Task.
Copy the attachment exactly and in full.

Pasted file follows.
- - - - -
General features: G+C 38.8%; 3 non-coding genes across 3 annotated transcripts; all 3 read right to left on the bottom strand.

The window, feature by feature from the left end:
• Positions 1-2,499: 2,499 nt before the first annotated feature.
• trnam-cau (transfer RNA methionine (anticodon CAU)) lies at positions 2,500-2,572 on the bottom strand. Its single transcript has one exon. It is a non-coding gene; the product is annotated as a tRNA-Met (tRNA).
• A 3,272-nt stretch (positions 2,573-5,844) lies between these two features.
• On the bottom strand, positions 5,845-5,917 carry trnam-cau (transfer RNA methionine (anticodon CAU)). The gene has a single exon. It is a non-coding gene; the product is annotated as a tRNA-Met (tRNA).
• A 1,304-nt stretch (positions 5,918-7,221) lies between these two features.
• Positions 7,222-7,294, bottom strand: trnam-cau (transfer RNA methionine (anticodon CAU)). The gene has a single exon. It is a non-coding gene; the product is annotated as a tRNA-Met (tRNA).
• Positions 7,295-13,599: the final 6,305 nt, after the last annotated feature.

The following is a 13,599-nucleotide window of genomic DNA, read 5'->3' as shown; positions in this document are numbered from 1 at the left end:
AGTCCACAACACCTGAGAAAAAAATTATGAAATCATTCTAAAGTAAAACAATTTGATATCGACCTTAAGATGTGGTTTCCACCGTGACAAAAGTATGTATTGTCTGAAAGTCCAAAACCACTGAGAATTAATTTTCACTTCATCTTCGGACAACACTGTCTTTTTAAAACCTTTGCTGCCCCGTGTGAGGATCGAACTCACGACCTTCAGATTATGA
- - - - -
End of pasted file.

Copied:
General features: G+C 38.8%; 3 non-coding genes across 3 annotated transcripts; all 3 read right to left on the bottom strand.

The window, feature by feature from the left end:
• Positions 1-2,499: 2,499 nt before the first annotated feature.
• trnam-cau (transfer RNA methionine (anticodon CAU)) lies at positions 2,500-2,572 on the bottom strand. Its single transcript has one exon. It is a non-coding gene; the product is annotated as a tRNA-Met (tRNA).
• A 3,272-nt stretch (positions 2,573-5,844) lies between these two features.
• On the bottom strand, positions 5,845-5,917 carry trnam-cau (transfer RNA methionine (anticodon CAU)). The gene has a single exon. It is a non-coding gene; the product is annotated as a tRNA-Met (tRNA).
• A 1,304-nt stretch (positions 5,918-7,221) lies between these two features.
• Positions 7,222-7,294, bottom strand: trnam-cau (transfer RNA methionine (anticodon CAU)). The gene has a single exon. It is a non-coding gene; the product is annotated as a tRNA-Met (tRNA).
• Positions 7,295-13,599: the final 6,305 nt, after the last annotated feature.

The following is a 13,599-nucleotide window of genomic DNA, read 5'->3' as shown; positions in this document are numbered from 1 at the left end:
AGTCCACAACACCTGAGAAAAAAATTATGAAATCATTCTAAAGTAAAACAATTTGATATCGACCTTAAGATGTGGTTTCCACCGTGACAAAAGTATGTATTGTCTGAAAGTCCAAAACCACTGAGAATTAATTTTCACTTCATCTTCGGACAACACTGTCTTTTTAAAACCTTTGCTGCCCCGTGTGAGGATCGAACTCACGACCTTCAGATTATGA